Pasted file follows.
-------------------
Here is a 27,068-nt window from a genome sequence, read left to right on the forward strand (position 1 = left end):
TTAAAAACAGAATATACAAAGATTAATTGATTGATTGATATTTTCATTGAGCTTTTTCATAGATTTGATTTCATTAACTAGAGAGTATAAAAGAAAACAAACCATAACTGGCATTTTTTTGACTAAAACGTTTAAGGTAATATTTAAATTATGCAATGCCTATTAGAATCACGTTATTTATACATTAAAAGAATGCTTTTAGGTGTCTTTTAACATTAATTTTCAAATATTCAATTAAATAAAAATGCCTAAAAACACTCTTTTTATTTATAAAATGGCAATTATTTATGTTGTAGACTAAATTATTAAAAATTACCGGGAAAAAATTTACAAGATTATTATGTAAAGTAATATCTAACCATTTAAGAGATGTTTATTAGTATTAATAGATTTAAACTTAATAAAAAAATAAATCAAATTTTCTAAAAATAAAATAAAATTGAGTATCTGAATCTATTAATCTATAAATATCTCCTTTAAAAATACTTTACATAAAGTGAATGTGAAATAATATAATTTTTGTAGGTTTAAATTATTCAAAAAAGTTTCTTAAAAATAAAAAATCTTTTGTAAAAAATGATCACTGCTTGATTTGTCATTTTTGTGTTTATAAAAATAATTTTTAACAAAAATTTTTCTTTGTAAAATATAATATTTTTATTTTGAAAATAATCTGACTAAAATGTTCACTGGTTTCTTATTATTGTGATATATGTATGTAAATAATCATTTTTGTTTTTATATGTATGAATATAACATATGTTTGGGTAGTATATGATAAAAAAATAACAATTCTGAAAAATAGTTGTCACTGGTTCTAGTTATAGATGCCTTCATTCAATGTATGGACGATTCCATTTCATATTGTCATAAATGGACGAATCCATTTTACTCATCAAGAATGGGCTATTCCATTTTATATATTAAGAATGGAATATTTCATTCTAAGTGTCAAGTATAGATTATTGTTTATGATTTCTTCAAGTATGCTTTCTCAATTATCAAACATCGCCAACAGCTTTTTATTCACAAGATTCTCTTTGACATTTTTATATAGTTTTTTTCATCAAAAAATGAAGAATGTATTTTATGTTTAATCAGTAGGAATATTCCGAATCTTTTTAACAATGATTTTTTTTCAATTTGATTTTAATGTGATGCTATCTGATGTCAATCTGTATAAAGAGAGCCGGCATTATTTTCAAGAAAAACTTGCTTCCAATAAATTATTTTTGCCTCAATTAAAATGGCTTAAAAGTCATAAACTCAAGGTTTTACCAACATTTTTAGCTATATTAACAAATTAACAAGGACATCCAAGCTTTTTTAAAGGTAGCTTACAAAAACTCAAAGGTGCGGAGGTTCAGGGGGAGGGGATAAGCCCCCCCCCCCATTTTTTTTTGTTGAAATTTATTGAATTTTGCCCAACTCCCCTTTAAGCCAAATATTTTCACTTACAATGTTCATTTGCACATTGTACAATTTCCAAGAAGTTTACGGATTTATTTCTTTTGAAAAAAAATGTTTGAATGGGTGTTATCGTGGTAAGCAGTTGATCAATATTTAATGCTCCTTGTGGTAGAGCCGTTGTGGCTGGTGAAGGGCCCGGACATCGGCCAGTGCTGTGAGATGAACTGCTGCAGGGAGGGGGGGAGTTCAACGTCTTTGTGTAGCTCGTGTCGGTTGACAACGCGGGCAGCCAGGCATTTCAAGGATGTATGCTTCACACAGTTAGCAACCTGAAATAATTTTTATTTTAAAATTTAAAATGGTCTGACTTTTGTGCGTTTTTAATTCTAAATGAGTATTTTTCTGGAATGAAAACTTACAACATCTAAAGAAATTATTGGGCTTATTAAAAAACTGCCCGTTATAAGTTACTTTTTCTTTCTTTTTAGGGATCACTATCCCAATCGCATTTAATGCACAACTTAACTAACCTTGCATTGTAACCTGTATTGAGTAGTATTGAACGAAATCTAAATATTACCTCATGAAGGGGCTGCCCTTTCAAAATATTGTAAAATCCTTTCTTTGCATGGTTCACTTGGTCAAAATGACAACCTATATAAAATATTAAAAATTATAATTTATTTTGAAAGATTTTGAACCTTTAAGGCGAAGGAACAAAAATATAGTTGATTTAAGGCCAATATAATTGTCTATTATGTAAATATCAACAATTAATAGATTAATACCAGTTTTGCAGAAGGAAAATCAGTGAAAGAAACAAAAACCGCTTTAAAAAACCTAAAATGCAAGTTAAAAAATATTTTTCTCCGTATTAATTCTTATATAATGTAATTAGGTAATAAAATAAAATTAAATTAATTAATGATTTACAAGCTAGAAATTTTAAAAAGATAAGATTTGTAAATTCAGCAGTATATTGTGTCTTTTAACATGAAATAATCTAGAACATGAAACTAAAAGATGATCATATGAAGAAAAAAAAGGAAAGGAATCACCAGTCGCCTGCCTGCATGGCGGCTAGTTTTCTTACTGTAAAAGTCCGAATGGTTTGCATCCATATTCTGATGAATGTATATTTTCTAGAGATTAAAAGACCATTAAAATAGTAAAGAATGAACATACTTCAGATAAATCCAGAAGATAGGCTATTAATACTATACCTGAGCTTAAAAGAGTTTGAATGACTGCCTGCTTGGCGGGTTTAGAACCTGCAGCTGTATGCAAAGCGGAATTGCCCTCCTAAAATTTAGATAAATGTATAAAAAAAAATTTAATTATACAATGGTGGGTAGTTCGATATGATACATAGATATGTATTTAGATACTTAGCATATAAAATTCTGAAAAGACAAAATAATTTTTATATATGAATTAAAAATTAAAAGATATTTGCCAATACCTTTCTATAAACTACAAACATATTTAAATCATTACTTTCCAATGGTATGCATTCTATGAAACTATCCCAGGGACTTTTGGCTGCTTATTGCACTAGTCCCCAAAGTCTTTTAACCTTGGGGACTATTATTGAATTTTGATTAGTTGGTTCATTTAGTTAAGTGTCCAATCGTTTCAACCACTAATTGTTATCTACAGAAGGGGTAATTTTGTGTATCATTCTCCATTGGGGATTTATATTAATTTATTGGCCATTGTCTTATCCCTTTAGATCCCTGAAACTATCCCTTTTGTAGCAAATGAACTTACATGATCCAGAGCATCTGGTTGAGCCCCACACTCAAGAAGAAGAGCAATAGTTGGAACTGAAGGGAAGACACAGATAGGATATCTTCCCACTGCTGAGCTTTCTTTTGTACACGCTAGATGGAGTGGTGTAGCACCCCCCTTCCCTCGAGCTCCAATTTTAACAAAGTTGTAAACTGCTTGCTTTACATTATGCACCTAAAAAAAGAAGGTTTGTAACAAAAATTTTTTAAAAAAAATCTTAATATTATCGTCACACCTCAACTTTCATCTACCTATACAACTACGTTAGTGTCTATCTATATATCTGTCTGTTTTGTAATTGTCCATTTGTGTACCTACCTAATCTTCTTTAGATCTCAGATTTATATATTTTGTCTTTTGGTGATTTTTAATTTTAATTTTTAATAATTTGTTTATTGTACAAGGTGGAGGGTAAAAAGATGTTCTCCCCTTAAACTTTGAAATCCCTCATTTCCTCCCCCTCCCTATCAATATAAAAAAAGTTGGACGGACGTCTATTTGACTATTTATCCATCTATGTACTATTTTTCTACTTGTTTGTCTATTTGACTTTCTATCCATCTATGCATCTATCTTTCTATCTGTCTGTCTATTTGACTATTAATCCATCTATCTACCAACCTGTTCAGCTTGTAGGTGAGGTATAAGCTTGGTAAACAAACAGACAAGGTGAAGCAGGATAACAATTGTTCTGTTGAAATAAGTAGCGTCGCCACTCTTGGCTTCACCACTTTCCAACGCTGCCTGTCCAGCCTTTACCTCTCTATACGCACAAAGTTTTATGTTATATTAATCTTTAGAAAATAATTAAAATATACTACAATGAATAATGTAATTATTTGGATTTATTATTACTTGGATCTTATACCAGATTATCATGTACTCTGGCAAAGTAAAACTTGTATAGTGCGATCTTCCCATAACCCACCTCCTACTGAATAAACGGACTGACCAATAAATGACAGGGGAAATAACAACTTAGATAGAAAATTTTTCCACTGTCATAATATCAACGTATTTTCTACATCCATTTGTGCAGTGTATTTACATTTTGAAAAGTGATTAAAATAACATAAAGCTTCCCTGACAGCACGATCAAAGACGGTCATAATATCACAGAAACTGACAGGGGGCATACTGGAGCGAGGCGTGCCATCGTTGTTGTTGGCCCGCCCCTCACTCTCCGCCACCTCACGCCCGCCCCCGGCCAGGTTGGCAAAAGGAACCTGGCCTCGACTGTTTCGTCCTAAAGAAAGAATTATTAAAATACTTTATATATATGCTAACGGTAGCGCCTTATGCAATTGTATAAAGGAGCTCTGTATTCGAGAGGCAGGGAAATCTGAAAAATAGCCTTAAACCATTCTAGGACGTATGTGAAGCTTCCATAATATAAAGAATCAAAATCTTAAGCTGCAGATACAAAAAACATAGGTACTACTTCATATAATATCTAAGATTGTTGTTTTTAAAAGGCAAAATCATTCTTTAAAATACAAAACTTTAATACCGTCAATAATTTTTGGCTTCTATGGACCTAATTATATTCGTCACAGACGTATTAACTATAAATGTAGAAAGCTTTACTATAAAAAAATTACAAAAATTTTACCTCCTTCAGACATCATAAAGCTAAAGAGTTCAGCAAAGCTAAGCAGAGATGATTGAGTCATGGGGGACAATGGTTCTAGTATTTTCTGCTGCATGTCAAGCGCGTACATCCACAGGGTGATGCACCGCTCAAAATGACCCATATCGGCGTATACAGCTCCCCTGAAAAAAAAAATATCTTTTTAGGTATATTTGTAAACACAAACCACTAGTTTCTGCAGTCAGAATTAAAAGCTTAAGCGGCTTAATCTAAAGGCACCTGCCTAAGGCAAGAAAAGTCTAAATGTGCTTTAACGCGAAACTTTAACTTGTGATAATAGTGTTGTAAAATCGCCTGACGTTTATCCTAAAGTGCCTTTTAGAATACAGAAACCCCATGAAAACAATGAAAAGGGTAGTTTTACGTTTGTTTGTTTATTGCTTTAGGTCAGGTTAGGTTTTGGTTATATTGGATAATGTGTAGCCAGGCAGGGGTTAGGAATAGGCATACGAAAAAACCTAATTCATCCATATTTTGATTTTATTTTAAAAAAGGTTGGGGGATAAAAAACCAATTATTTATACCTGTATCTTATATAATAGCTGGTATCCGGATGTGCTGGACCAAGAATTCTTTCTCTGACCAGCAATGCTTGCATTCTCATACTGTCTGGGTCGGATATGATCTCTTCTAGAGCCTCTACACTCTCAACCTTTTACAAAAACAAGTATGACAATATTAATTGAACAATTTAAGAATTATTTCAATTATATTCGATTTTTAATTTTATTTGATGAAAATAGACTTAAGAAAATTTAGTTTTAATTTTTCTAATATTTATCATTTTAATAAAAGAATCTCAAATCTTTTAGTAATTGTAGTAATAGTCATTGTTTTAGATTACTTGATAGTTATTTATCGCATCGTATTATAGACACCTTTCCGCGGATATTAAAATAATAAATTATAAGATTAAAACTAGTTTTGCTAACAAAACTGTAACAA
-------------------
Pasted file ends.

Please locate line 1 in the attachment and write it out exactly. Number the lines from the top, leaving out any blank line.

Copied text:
Here is a 27,068-nt window from a genome sequence, read left to right on the forward strand (position 1 = left end):